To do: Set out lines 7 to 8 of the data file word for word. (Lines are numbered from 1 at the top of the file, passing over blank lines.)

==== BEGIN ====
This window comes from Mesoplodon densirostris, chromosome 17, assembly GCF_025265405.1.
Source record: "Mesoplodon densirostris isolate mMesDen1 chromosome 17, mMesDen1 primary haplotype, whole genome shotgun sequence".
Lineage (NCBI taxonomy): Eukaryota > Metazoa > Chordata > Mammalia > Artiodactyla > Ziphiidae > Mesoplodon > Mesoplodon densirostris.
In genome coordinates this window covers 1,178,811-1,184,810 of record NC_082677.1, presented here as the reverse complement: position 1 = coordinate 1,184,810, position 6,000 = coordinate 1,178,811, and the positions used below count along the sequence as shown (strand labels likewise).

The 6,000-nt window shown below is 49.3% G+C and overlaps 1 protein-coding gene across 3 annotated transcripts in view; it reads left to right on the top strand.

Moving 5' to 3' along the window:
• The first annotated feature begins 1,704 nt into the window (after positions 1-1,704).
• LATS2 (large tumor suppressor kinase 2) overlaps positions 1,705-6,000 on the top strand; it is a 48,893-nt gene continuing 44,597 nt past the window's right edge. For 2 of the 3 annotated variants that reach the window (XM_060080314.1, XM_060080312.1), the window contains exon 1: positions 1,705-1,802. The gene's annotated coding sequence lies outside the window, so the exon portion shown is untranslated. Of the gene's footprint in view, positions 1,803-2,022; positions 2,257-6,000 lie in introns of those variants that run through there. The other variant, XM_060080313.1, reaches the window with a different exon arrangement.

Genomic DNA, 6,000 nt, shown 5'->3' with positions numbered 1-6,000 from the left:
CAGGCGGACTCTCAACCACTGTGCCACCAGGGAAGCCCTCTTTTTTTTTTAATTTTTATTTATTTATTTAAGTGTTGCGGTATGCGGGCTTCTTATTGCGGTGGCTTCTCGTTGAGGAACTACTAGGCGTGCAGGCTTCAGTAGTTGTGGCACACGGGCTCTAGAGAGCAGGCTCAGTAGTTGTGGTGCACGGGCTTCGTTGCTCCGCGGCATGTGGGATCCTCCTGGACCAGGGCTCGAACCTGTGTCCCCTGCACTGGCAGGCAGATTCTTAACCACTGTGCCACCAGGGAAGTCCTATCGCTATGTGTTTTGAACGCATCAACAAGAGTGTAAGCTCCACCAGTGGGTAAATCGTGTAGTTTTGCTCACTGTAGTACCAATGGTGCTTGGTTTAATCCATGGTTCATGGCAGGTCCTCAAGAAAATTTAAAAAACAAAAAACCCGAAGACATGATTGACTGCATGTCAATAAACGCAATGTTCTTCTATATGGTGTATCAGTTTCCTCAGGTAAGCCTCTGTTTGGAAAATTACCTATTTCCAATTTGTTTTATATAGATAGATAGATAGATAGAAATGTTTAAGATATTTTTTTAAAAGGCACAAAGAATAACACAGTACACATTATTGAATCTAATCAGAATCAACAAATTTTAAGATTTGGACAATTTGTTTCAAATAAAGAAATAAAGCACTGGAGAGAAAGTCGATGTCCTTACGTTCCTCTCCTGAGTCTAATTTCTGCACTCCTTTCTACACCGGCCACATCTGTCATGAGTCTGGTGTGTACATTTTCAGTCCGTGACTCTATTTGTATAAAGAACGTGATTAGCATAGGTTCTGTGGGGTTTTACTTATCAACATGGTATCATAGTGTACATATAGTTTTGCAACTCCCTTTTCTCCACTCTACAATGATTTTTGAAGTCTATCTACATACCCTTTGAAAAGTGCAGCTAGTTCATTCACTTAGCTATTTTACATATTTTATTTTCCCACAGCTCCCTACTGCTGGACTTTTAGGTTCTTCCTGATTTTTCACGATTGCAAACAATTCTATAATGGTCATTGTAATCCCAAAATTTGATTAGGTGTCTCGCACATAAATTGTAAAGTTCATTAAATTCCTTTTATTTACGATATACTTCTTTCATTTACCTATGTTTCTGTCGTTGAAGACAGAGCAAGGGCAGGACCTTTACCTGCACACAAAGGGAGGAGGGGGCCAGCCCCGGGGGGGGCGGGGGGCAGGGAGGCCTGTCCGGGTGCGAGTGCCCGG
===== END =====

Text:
• The first annotated feature begins 1,704 nt into the window (after positions 1-1,704).
• LATS2 (large tumor suppressor kinase 2) overlaps positions 1,705-6,000 on the top strand; it is a 48,893-nt gene continuing 44,597 nt past the window's right edge. For 2 of the 3 annotated variants that reach the window (XM_060080314.1, XM_060080312.1), the window contains exon 1: positions 1,705-1,802. The gene's annotated coding sequence lies outside the window, so the exon portion shown is untranslated. Of the gene's footprint in view, positions 1,803-2,022; positions 2,257-6,000 lie in introns of those variants that run through there. The other variant, XM_060080313.1, reaches the window with a different exon arrangement.